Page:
It’s interesting to note that far away in Texas, the governor says he now regrets that he allowed bars to reopen so soon.  “If I could go back and redo anything, it probably would have been to slow down the opening of bars, now seeing in the aftermath of how quickly the coronavirus spread in the bar setting,” said Gov. Greg Abbot (R) on Friday. Texas has reported 5,000 new infections per day for six days straight. The virus is spreading quickly in Florida, too. And like Texas, the governor there blames it on younger people going out and socializing.

The good news: There’s a simple step we can all take to slow the spread of coronavirus — wearing a face mask. As the Wall Street Journal notes: “There is widespread scientific and medical consensus that face masks are a key part of the public policy response for tackling the pandemic. While only medical-grade N95 masks can filter tiny viral particles and prevent catching the virus, medical experts say even handmade or cheap surgical masks can block the droplets emitted by speaking, coughing and sneezing, making it harder for an infected wearer to spread the virus.”

Vice President Mike Pence, on a trip to Texas this weekend, urged people to wear masks. “The governor and I talked [last] week. We talked about [the] importance of people — in this moment — of calling on people across Texas to wear a mask,” Pence said. “It’s an important message. We’re here to convey it.”

More coronavirus news:

A last word from the CDC: Wear a mask!

Best of the rest

Courtesy Gov. Tom Wolf's Flickr page

The Pennsylvania State Capitol building on Monday, June 22, 2020.

  • PA Post’s Ben Pontz takes a look at a bill moving through the legislature that could put two constitutional amendments on the ballot. What’s interesting is how different the two amendments are — one would limit the governor’s powers to declare emergencies without the legislature’s approval, and the other would bar discrimination based on race or ethnicity. Read Ben’s piece here.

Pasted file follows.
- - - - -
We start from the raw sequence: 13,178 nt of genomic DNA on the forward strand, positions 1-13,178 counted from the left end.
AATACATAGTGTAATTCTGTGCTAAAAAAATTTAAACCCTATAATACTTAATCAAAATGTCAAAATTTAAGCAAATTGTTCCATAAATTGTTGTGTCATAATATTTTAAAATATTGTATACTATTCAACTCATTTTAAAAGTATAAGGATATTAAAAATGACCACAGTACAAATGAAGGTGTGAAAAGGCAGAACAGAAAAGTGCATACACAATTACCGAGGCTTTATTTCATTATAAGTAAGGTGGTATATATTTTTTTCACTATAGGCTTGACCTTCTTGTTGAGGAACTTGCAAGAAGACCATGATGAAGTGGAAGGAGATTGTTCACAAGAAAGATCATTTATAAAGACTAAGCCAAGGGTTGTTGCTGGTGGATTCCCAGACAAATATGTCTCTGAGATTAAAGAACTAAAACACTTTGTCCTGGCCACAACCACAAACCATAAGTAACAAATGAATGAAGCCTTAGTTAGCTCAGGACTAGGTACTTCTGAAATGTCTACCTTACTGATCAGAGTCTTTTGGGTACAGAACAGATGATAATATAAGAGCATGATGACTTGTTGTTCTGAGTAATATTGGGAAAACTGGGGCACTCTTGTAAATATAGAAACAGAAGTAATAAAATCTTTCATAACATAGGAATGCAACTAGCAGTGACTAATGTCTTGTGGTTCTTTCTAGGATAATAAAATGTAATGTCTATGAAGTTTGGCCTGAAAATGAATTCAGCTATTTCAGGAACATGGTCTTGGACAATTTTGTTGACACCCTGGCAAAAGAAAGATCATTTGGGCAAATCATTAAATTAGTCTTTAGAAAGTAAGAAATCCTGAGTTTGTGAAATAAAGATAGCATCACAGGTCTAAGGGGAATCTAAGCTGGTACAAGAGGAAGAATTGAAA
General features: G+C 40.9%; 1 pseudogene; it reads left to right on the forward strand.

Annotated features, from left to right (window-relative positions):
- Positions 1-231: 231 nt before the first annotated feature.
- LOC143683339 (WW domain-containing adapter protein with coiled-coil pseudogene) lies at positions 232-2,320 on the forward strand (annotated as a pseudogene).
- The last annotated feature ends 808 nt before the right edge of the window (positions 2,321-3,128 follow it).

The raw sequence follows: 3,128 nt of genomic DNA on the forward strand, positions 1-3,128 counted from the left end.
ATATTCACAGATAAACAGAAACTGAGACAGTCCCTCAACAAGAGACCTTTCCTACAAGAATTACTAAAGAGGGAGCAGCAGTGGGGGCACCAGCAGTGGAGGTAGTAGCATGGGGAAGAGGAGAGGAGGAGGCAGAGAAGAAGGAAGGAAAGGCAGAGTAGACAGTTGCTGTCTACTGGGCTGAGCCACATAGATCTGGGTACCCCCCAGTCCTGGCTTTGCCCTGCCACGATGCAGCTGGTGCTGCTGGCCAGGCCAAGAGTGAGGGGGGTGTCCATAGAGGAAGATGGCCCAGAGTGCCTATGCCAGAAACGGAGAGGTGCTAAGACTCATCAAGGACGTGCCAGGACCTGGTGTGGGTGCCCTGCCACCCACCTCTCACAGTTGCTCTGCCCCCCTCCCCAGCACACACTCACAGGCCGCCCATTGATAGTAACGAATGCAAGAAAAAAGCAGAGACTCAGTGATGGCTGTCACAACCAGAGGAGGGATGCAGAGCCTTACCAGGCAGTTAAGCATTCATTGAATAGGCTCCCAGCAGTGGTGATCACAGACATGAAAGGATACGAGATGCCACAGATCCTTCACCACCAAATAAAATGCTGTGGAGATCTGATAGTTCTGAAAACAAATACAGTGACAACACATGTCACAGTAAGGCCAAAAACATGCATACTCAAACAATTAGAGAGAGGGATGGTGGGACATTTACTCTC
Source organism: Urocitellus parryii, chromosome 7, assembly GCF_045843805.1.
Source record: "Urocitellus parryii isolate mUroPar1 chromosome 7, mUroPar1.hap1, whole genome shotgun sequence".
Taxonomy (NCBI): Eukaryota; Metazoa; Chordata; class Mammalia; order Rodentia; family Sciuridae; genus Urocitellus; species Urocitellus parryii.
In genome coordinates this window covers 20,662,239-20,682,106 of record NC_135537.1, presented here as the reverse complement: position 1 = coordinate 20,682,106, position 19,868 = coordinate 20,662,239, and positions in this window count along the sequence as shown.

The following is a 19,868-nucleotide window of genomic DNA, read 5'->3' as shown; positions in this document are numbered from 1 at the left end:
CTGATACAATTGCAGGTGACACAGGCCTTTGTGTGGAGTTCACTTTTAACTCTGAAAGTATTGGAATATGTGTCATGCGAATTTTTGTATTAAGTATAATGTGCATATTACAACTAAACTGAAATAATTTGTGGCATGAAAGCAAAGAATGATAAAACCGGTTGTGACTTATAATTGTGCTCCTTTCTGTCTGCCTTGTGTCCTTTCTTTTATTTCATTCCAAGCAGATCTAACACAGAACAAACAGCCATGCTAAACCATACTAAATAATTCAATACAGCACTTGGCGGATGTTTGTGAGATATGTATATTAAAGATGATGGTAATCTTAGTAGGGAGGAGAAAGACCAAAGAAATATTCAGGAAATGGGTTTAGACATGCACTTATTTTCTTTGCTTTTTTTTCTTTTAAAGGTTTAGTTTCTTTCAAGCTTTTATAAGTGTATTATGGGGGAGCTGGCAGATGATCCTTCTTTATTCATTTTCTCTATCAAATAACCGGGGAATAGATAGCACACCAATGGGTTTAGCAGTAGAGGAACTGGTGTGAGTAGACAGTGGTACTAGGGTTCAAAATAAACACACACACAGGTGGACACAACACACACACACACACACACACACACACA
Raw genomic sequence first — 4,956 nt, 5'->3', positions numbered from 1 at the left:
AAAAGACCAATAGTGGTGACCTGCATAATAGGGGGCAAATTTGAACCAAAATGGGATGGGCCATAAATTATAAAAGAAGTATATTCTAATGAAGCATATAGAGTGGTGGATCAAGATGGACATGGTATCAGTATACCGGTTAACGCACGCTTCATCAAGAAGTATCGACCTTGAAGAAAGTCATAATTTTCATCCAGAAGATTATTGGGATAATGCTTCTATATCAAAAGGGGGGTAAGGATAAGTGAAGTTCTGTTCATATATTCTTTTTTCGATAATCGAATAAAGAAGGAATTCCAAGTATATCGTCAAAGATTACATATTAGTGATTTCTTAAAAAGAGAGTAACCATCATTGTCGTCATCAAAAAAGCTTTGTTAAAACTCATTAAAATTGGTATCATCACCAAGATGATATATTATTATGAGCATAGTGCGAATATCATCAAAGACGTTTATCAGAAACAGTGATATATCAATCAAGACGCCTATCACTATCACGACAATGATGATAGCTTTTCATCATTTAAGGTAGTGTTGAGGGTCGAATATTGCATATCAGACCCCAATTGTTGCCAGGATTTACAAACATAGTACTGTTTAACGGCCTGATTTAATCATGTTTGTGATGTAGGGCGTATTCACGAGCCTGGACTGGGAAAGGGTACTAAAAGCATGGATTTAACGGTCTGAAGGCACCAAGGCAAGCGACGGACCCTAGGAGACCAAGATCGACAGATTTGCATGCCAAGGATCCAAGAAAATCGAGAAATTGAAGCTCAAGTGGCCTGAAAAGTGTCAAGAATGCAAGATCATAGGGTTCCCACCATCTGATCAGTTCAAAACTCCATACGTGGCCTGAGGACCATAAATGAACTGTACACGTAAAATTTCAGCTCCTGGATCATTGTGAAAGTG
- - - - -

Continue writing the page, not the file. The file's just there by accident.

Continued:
• At StateImpact Pennsylvania, Rachel McDevitt reports on how GOP lawmakers are responding to the grand jury report that linked natural gas fracking to human health problems. No surprise: Republicans in the legislature are mostly dismissive of the findings and defend drillers as a heavily regulated industry that’s important for the state economy.

  • LNP’s Sunday edition looked at the impact of Pennsylvania’s “Clean Slate Law” on court records in Lancaster County. The law is intended to provide relief for people who were convicted or charged with low-level crimes from having those records follow them for the rest of their lives. LNP: “Through June 1 of this year in Lancaster County, according to Administrative Office of Pennsylvania Courts, 898,606 cases involving summary offense convictions older than 10 years and 5,467 cases involving eligible misdemeanor convictions for people who’ve been law-abiding for 10 years were sealed from public view. Also, 515,041 criminal cases that did not result in a conviction were sealed. Statewide, more than 34 million cases have been sealed.”

Other Pa. stories of note: